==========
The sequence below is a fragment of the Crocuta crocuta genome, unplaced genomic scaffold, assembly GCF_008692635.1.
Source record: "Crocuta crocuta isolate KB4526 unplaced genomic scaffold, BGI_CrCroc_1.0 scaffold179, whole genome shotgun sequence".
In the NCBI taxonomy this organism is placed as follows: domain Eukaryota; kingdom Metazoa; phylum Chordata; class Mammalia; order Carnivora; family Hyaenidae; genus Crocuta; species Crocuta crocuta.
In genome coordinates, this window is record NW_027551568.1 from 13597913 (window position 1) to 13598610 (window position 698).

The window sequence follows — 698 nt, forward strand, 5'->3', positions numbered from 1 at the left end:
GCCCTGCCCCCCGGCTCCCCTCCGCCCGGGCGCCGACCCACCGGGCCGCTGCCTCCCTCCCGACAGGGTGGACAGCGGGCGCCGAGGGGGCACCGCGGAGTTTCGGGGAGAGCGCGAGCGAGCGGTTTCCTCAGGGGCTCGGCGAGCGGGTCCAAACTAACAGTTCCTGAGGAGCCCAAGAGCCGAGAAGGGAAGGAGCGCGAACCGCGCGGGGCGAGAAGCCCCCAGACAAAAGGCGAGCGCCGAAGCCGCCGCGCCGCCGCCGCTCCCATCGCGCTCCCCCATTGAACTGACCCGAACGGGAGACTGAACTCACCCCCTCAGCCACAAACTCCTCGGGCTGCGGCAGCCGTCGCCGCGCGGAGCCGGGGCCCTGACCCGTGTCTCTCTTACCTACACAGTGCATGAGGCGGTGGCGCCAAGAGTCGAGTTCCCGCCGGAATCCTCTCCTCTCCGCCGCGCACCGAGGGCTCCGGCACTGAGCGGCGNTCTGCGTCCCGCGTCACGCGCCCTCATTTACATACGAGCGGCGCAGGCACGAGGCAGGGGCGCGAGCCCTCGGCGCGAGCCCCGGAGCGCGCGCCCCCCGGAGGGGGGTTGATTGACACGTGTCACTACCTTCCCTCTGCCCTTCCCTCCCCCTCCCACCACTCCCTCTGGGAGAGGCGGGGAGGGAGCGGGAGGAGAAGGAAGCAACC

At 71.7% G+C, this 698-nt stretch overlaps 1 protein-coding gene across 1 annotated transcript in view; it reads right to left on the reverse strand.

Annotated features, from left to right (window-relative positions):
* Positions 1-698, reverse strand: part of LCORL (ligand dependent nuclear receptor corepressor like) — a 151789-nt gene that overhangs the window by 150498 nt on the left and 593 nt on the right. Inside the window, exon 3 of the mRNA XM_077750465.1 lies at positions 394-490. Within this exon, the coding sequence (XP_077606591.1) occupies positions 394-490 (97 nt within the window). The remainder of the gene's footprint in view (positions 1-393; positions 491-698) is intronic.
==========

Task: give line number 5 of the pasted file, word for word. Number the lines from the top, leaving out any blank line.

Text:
The window sequence follows — 698 nt, forward strand, 5'->3', positions numbered from 1 at the left end: